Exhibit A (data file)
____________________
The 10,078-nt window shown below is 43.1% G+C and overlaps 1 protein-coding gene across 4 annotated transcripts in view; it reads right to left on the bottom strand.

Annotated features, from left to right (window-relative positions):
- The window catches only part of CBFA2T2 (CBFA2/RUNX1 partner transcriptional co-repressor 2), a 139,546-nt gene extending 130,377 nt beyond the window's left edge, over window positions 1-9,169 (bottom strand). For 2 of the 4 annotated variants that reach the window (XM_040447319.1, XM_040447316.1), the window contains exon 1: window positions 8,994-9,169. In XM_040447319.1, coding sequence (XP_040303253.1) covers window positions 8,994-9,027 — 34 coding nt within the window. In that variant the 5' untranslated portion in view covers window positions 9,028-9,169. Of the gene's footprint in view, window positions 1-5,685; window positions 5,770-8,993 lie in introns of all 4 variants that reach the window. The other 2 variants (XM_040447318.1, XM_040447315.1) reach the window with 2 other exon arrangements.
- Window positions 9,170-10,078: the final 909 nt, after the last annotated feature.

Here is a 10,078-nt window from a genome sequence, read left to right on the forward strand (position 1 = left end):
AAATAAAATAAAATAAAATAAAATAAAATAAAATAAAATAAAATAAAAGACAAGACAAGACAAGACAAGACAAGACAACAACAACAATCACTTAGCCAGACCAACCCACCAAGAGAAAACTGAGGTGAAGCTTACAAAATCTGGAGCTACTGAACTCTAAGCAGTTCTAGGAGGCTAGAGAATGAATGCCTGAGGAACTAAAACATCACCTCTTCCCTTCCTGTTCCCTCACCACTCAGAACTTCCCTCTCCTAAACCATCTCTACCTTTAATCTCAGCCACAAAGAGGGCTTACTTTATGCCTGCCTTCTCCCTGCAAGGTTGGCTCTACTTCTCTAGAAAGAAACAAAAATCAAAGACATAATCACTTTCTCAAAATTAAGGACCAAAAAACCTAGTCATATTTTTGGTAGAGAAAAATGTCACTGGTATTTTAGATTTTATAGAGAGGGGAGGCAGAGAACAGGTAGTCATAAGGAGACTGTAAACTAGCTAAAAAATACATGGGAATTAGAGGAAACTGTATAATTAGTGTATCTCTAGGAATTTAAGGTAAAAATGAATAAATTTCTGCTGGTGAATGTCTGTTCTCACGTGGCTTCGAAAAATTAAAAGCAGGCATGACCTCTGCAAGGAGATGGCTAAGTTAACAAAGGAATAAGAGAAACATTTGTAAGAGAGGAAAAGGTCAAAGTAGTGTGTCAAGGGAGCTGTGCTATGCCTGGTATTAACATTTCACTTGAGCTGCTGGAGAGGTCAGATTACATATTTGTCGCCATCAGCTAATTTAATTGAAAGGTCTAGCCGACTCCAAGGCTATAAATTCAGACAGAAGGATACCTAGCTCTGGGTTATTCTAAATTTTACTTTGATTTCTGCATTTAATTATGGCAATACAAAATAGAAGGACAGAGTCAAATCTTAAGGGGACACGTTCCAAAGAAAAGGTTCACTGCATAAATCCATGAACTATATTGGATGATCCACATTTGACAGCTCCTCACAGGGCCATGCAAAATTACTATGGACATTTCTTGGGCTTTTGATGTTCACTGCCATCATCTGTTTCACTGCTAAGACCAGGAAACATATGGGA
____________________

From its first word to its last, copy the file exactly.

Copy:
The 10,078-nt window shown below is 43.1% G+C and overlaps 1 protein-coding gene across 4 annotated transcripts in view; it reads right to left on the bottom strand.

Annotated features, from left to right (window-relative positions):
- The window catches only part of CBFA2T2 (CBFA2/RUNX1 partner transcriptional co-repressor 2), a 139,546-nt gene extending 130,377 nt beyond the window's left edge, over window positions 1-9,169 (bottom strand). For 2 of the 4 annotated variants that reach the window (XM_040447319.1, XM_040447316.1), the window contains exon 1: window positions 8,994-9,169. In XM_040447319.1, coding sequence (XP_040303253.1) covers window positions 8,994-9,027 — 34 coding nt within the window. In that variant the 5' untranslated portion in view covers window positions 9,028-9,169. Of the gene's footprint in view, window positions 1-5,685; window positions 5,770-8,993 lie in introns of all 4 variants that reach the window. The other 2 variants (XM_040447318.1, XM_040447315.1) reach the window with 2 other exon arrangements.
- Window positions 9,170-10,078: the final 909 nt, after the last annotated feature.

Here is a 10,078-nt window from a genome sequence, read left to right on the forward strand (position 1 = left end):
AAATAAAATAAAATAAAATAAAATAAAATAAAATAAAATAAAATAAAAGACAAGACAAGACAAGACAAGACAAGACAACAACAACAATCACTTAGCCAGACCAACCCACCAAGAGAAAACTGAGGTGAAGCTTACAAAATCTGGAGCTACTGAACTCTAAGCAGTTCTAGGAGGCTAGAGAATGAATGCCTGAGGAACTAAAACATCACCTCTTCCCTTCCTGTTCCCTCACCACTCAGAACTTCCCTCTCCTAAACCATCTCTACCTTTAATCTCAGCCACAAAGAGGGCTTACTTTATGCCTGCCTTCTCCCTGCAAGGTTGGCTCTACTTCTCTAGAAAGAAACAAAAATCAAAGACATAATCACTTTCTCAAAATTAAGGACCAAAAAACCTAGTCATATTTTTGGTAGAGAAAAATGTCACTGGTATTTTAGATTTTATAGAGAGGGGAGGCAGAGAACAGGTAGTCATAAGGAGACTGTAAACTAGCTAAAAAATACATGGGAATTAGAGGAAACTGTATAATTAGTGTATCTCTAGGAATTTAAGGTAAAAATGAATAAATTTCTGCTGGTGAATGTCTGTTCTCACGTGGCTTCGAAAAATTAAAAGCAGGCATGACCTCTGCAAGGAGATGGCTAAGTTAACAAAGGAATAAGAGAAACATTTGTAAGAGAGGAAAAGGTCAAAGTAGTGTGTCAAGGGAGCTGTGCTATGCCTGGTATTAACATTTCACTTGAGCTGCTGGAGAGGTCAGATTACATATTTGTCGCCATCAGCTAATTTAATTGAAAGGTCTAGCCGACTCCAAGGCTATAAATTCAGACAGAAGGATACCTAGCTCTGGGTTATTCTAAATTTTACTTTGATTTCTGCATTTAATTATGGCAATACAAAATAGAAGGACAGAGTCAAATCTTAAGGGGACACGTTCCAAAGAAAAGGTTCACTGCATAAATCCATGAACTATATTGGATGATCCACATTTGACAGCTCCTCACAGGGCCATGCAAAATTACTATGGACATTTCTTGGGCTTTTGATGTTCACTGCCATCATCTGTTTCACTGCTAAGACCAGGAAACATATGGGA